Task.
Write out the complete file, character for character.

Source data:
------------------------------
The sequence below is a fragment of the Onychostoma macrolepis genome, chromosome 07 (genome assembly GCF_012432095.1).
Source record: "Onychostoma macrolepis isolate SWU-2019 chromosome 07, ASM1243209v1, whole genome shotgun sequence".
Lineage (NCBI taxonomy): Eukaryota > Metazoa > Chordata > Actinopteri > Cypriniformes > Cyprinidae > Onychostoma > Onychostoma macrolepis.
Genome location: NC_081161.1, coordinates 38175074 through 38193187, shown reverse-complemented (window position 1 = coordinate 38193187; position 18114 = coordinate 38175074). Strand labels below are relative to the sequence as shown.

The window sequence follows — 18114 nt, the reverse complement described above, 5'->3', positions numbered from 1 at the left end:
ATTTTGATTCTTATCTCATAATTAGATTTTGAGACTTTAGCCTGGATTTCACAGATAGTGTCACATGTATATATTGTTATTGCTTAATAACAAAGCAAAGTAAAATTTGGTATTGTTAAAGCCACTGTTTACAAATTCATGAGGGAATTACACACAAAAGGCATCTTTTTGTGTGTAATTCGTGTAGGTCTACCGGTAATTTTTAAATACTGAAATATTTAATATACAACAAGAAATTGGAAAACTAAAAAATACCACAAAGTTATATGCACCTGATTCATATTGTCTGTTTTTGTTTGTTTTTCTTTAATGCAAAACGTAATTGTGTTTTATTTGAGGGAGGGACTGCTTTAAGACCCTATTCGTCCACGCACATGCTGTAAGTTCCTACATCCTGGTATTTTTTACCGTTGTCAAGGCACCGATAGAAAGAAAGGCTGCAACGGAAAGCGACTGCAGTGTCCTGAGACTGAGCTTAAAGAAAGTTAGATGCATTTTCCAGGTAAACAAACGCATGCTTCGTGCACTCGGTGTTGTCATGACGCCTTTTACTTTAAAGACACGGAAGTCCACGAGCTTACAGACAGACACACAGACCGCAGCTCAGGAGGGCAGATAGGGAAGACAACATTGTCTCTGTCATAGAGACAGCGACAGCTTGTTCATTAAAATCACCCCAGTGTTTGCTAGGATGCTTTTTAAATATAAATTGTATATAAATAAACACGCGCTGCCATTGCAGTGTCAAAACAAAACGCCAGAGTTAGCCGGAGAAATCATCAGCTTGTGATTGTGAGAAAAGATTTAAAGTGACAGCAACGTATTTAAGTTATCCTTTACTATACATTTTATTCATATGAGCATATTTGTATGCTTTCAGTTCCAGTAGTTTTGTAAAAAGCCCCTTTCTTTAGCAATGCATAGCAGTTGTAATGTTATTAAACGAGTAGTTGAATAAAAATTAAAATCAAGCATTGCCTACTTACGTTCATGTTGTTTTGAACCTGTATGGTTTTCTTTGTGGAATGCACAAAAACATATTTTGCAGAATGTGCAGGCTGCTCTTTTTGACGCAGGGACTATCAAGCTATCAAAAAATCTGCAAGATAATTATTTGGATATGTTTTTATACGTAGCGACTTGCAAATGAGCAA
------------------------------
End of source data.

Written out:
The sequence below is a fragment of the Onychostoma macrolepis genome, chromosome 07 (genome assembly GCF_012432095.1).
Source record: "Onychostoma macrolepis isolate SWU-2019 chromosome 07, ASM1243209v1, whole genome shotgun sequence".
Lineage (NCBI taxonomy): Eukaryota > Metazoa > Chordata > Actinopteri > Cypriniformes > Cyprinidae > Onychostoma > Onychostoma macrolepis.
Genome location: NC_081161.1, coordinates 38175074 through 38193187, shown reverse-complemented (window position 1 = coordinate 38193187; position 18114 = coordinate 38175074). Strand labels below are relative to the sequence as shown.

The window sequence follows — 18114 nt, the reverse complement described above, 5'->3', positions numbered from 1 at the left end:
ATTTTGATTCTTATCTCATAATTAGATTTTGAGACTTTAGCCTGGATTTCACAGATAGTGTCACATGTATATATTGTTATTGCTTAATAACAAAGCAAAGTAAAATTTGGTATTGTTAAAGCCACTGTTTACAAATTCATGAGGGAATTACACACAAAAGGCATCTTTTTGTGTGTAATTCGTGTAGGTCTACCGGTAATTTTTAAATACTGAAATATTTAATATACAACAAGAAATTGGAAAACTAAAAAATACCACAAAGTTATATGCACCTGATTCATATTGTCTGTTTTTGTTTGTTTTTCTTTAATGCAAAACGTAATTGTGTTTTATTTGAGGGAGGGACTGCTTTAAGACCCTATTCGTCCACGCACATGCTGTAAGTTCCTACATCCTGGTATTTTTTACCGTTGTCAAGGCACCGATAGAAAGAAAGGCTGCAACGGAAAGCGACTGCAGTGTCCTGAGACTGAGCTTAAAGAAAGTTAGATGCATTTTCCAGGTAAACAAACGCATGCTTCGTGCACTCGGTGTTGTCATGACGCCTTTTACTTTAAAGACACGGAAGTCCACGAGCTTACAGACAGACACACAGACCGCAGCTCAGGAGGGCAGATAGGGAAGACAACATTGTCTCTGTCATAGAGACAGCGACAGCTTGTTCATTAAAATCACCCCAGTGTTTGCTAGGATGCTTTTTAAATATAAATTGTATATAAATAAACACGCGCTGCCATTGCAGTGTCAAAACAAAACGCCAGAGTTAGCCGGAGAAATCATCAGCTTGTGATTGTGAGAAAAGATTTAAAGTGACAGCAACGTATTTAAGTTATCCTTTACTATACATTTTATTCATATGAGCATATTTGTATGCTTTCAGTTCCAGTAGTTTTGTAAAAAGCCCCTTTCTTTAGCAATGCATAGCAGTTGTAATGTTATTAAACGAGTAGTTGAATAAAAATTAAAATCAAGCATTGCCTACTTACGTTCATGTTGTTTTGAACCTGTATGGTTTTCTTTGTGGAATGCACAAAAACATATTTTGCAGAATGTGCAGGCTGCTCTTTTTGACGCAGGGACTATCAAGCTATCAAAAAATCTGCAAGATAATTATTTGGATATGTTTTTATACGTAGCGACTTGCAAATGAGCAA